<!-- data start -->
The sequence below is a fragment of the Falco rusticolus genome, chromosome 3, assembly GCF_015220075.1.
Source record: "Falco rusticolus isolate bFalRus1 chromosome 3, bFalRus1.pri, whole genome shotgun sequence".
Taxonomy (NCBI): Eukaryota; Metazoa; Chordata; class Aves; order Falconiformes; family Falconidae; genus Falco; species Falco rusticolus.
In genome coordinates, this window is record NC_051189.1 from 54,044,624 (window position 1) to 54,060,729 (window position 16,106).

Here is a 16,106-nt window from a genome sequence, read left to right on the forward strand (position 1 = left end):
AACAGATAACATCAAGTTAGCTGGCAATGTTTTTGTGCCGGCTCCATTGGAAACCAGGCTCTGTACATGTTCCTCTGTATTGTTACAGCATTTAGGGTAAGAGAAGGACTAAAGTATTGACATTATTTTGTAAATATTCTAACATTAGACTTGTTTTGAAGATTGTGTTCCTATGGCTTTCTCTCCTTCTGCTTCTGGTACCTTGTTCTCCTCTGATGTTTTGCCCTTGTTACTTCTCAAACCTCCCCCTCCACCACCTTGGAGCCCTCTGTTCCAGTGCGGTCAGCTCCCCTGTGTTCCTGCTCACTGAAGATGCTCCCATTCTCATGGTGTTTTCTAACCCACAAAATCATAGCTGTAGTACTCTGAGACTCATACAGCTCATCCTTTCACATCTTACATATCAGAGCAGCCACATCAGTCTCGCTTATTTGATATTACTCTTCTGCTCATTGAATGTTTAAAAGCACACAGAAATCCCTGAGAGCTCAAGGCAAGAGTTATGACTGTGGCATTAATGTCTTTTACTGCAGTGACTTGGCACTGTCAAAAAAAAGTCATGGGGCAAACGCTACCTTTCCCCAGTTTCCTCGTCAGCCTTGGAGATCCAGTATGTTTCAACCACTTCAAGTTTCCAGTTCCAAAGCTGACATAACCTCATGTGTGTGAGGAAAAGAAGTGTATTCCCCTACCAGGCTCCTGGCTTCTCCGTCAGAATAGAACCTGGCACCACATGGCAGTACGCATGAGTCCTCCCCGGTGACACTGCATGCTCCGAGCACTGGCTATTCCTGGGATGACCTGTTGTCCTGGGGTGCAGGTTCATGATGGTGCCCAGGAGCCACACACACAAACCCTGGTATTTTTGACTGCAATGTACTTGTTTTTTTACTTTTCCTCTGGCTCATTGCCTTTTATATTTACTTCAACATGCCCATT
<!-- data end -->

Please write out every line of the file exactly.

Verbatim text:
The sequence below is a fragment of the Falco rusticolus genome, chromosome 3, assembly GCF_015220075.1.
Source record: "Falco rusticolus isolate bFalRus1 chromosome 3, bFalRus1.pri, whole genome shotgun sequence".
Taxonomy (NCBI): Eukaryota; Metazoa; Chordata; class Aves; order Falconiformes; family Falconidae; genus Falco; species Falco rusticolus.
In genome coordinates, this window is record NC_051189.1 from 54,044,624 (window position 1) to 54,060,729 (window position 16,106).

Here is a 16,106-nt window from a genome sequence, read left to right on the forward strand (position 1 = left end):
AACAGATAACATCAAGTTAGCTGGCAATGTTTTTGTGCCGGCTCCATTGGAAACCAGGCTCTGTACATGTTCCTCTGTATTGTTACAGCATTTAGGGTAAGAGAAGGACTAAAGTATTGACATTATTTTGTAAATATTCTAACATTAGACTTGTTTTGAAGATTGTGTTCCTATGGCTTTCTCTCCTTCTGCTTCTGGTACCTTGTTCTCCTCTGATGTTTTGCCCTTGTTACTTCTCAAACCTCCCCCTCCACCACCTTGGAGCCCTCTGTTCCAGTGCGGTCAGCTCCCCTGTGTTCCTGCTCACTGAAGATGCTCCCATTCTCATGGTGTTTTCTAACCCACAAAATCATAGCTGTAGTACTCTGAGACTCATACAGCTCATCCTTTCACATCTTACATATCAGAGCAGCCACATCAGTCTCGCTTATTTGATATTACTCTTCTGCTCATTGAATGTTTAAAAGCACACAGAAATCCCTGAGAGCTCAAGGCAAGAGTTATGACTGTGGCATTAATGTCTTTTACTGCAGTGACTTGGCACTGTCAAAAAAAAGTCATGGGGCAAACGCTACCTTTCCCCAGTTTCCTCGTCAGCCTTGGAGATCCAGTATGTTTCAACCACTTCAAGTTTCCAGTTCCAAAGCTGACATAACCTCATGTGTGTGAGGAAAAGAAGTGTATTCCCCTACCAGGCTCCTGGCTTCTCCGTCAGAATAGAACCTGGCACCACATGGCAGTACGCATGAGTCCTCCCCGGTGACACTGCATGCTCCGAGCACTGGCTATTCCTGGGATGACCTGTTGTCCTGGGGTGCAGGTTCATGATGGTGCCCAGGAGCCACACACACAAACCCTGGTATTTTTGACTGCAATGTACTTGTTTTTTTACTTTTCCTCTGGCTCATTGCCTTTTATATTTACTTCAACATGCCCATT